The Nürburgring Review – in a rental car
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For any motoring enthusiast, no trip to Europe would be complete without a visit to Germany’s legendary Nürburgring, the motoring Mecca that has redefined the way we judge automotive performance.
Home to the famous 24-hour race, the Ring remains the Holy Grail for motor sport, yet these days it’s mostly used by car manufacturers from around the globe as the ultimate proving ground. Such are the circuit’s demands that former F1 pilot, Jackie Stewart, dubbed it the “Green Hell”.
But once you’ve made the pilgrimage to the Nürburgring, seen the cars and experienced the electric atmosphere, you will undoubtedly want more. You’ll want to drive.
And that’s no problem. You can do so in a Touristenfahrten (Public Driving) session.
Each evening from 5pm – 7pm during the warmer, safer months at the Nordschleife (the 20.8km Northern loop of the Ring), anyone with around 27 euros in their pocket and a current driver’s licence can drive a lap of this incredible place.
These public sessions at the Nürburgring are a tradition that dates back to the very birth of the circuit in 1927. They are the single most outstanding thing about the place and the main reason behind its global popularity. However, it’s not just about performance cars; anybody and everybody can be seen lapping the circuit on a weekend, from campervans to motorcycles and everything in between.
Let me assure you, one lap simply won’t be anywhere near satisfying enough. This hallowed stretch of tarmac is positively addictive.
If you really want to get to know the place, master ring driver Ron Simons from RSR says you’ll need to clock up well over 100 laps just to be mildly familiar with the 170 plus corners and dramatic shifts in elevation.
But if you haven’t freighted your own supercar to Germany, there are still one or two ways to get your backside trackside.
RSR Nurburg is the premier track rental house here in Nurburg, where you can rent anything from the tiny Renault Sport Twingo RS to aMcLaren Supercar. The Twingo will cost you €159 for four laps, excluding fuel and lap tickets, while the Mp4-12C costs €2695 for the minimum six laps.
The full list of available cars is both extensive and impressive; Renault Clio RS200, Volkswagen Scirocco, Toyota GT86, Renault Megane RS265, BMW M135i F21, BMW M235i, Mini Cooper S JCW, BMW M3 E36, BMW M3 E92 V8, Lotus Exige Cup 260, Alfa Romeo 4C, Porsche Cayman S, Porsche Cayman GT4, Nissan GT-R and the Porsche GT3 991 PDK.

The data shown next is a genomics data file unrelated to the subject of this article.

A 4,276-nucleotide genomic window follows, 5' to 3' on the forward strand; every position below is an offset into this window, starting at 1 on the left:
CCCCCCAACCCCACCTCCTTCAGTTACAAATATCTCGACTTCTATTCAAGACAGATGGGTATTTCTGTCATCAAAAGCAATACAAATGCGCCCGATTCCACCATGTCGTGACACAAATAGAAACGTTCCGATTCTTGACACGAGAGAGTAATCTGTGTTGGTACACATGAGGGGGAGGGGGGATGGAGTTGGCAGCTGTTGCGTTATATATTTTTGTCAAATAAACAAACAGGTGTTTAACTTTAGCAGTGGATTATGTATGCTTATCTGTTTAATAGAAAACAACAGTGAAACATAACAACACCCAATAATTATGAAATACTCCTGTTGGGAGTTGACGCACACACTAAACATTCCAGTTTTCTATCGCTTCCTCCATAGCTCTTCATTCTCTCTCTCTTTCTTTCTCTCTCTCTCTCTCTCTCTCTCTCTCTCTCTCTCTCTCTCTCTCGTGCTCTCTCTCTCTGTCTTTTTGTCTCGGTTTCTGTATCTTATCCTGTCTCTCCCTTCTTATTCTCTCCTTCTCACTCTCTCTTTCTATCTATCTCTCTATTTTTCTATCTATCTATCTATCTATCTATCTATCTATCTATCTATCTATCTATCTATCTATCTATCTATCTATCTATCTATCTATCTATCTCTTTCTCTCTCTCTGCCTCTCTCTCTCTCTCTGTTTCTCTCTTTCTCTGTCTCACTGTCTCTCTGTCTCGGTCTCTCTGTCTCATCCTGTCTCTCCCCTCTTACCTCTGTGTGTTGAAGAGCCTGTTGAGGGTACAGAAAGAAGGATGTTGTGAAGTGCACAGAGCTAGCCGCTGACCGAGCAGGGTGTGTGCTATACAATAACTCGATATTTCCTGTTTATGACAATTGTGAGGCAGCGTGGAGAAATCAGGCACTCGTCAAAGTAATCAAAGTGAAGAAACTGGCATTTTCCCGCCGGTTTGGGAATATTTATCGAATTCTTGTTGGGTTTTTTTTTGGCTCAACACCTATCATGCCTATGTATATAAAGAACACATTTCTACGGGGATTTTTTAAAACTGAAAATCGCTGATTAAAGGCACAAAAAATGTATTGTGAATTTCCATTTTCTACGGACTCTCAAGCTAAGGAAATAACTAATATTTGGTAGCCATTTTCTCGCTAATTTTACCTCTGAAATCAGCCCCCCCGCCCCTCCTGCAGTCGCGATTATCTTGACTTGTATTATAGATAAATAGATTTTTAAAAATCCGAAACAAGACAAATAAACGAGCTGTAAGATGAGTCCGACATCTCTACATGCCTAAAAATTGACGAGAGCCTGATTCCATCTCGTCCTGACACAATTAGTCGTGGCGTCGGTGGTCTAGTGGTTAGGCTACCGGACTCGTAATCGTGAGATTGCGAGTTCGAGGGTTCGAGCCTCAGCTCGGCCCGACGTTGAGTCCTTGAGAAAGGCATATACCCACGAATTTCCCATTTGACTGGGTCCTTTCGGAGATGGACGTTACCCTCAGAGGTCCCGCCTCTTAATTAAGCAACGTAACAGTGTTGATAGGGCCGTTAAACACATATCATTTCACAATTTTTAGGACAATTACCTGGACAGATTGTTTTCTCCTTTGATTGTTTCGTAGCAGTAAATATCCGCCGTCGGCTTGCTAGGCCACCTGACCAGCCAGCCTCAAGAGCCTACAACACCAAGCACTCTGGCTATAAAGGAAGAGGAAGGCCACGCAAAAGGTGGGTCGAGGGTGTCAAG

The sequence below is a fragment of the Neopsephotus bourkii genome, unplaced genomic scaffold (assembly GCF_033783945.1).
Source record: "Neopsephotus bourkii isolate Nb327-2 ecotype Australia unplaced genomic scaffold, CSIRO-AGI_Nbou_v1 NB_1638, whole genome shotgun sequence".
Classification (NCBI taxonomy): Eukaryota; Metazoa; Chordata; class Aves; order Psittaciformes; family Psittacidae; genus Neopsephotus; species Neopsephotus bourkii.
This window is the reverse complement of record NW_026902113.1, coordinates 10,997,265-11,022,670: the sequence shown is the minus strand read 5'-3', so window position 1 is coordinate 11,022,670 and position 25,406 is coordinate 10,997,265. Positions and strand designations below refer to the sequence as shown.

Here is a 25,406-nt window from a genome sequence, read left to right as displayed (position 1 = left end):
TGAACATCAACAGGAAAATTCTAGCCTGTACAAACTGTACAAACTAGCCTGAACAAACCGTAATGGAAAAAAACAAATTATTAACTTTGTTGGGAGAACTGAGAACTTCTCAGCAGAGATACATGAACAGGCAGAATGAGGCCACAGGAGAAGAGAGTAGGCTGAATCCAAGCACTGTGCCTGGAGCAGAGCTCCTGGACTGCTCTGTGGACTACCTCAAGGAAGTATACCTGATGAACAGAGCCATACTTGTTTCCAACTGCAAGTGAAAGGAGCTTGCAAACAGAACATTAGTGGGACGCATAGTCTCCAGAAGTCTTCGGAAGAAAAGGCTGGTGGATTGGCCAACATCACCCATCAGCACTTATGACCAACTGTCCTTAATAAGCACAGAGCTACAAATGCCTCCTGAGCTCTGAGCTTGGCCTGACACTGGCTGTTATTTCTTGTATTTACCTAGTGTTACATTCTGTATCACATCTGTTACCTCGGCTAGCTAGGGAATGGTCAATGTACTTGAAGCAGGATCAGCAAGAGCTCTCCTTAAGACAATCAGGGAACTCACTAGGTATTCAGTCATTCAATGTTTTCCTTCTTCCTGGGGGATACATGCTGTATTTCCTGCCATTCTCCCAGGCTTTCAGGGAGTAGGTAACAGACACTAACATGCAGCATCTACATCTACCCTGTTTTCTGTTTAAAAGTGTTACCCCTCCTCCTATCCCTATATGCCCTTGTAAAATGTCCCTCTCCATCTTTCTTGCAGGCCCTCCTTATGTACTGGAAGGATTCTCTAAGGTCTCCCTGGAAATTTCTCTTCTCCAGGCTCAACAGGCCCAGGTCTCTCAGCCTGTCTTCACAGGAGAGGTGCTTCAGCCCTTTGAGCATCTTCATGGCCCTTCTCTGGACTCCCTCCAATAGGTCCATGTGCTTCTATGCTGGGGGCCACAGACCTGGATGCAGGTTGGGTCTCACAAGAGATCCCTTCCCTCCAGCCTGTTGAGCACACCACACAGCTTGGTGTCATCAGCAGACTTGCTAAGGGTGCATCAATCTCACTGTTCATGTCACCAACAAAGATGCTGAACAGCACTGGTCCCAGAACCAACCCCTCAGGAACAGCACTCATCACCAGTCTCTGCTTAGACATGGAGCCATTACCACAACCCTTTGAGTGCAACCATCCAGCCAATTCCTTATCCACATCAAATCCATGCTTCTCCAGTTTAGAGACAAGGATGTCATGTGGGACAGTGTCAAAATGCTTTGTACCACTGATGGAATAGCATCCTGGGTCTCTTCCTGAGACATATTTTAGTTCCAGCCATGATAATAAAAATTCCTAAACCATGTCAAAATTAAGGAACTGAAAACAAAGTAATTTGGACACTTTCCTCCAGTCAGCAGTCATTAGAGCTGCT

If you’re coming from Australia or the UK, RSR Nurburg also have a decent selection of right-hand drive cars should you not be comfortable driving a left-hand drive vehicle.
They also cater for classic car enthusiasts with a collection that includes an Alfa Romeo Giulia Super ’72, Alfa Romeo Spider 2000, Alfa Romeo 75 V6, Mercedes-Benz 230SL ’66, Lancia Delta Integrale, Ferrari 308 GTS QV ’83, Lotus Eprit Turbo SE ’91 and Porsche 911 Carrera 3.0 ’77.
For those with on-track experience, there’s a Lotus Exige 240S track car, Renault Clio Cup race car, BMW 130i E81 race car (SP5 Class) and BMW M3 E46 race car available for rent.
On the other end of the spectrum, folks that find the Nürburgring simply too daunting to tackle by themselves can use the RSR ring taxi service. This means hot laps with the Queen of the Ring, Sabine Schmitz (of Top Gear fame) in her personal, track prepared Porsche GT3 RS car.
Ron Simons also has his own Ring taxi, which is a specially prepared Nissan GT-R that offers astonishing pace, especially in the wet. With Simons behind the wheel, we were passing fast moving exotics like they were standing still. Simply an awesome display of car control at mind-blowing speeds.
Variable weather conditions at the Ring can sometimes make things very tricky for anyone other than a professional race driver. One part of the track can be dry and sunny, while another section might be wet and slippery. A wet track is all the more challenging, as there are sections of the ring that are plastered with a substantial rubber build-up and these are extra slippery in the rain, providing almost no grip whatsoever.
It’s in these conditions where a less powerful car can make the most sense.
We chose the Renault Clio RS200, with its punchy 1.6-litre turbo engine that develops 150kW and 240Nm of torque driving the front wheels. Tipping the scales at just 1204kg and armed with uprated track brake discs and pads, performance road tyres and a dual-clutch transmission, the diminutive Renault is no slouch.
Mind, you still need to watch out for fast-moving traffic, as protocol insists, by moving to the right of the track and allowing the quicker car to pass. Regardless, there are a few sections where the Clio can exceed 220km/h even in the wet.
Virtually an unlimited number of cars can be allowed on the circuit during the public sessions (up to 10,000 on a busy day), so traffic is definitely a part of the challenge.
Don’t be surprised if you are passed by a late model Ferrari or Porsche (there are fleets of 911s here at any one time), or in our case a McLaren P1 driven over from the UK.
Accidents are also relatively common here, so helmets are mandatory. Luckily RSR provide them, along with a thorough safety briefing. On one of our laps we were met with a BMW M3 on the exit from Hohe Acht, before Wippermann, which had lost its entire front end and had come to rest in the middle of the track, facing the wrong way.
Driving the Ring in a properly prepared track-focused car from RSR is a bona fide bucket-list experience.
We’ll be back for sure, hopefully in dry conditions, because the 911 GT3 has my name on it, as does the M3 race car and Lotus 11.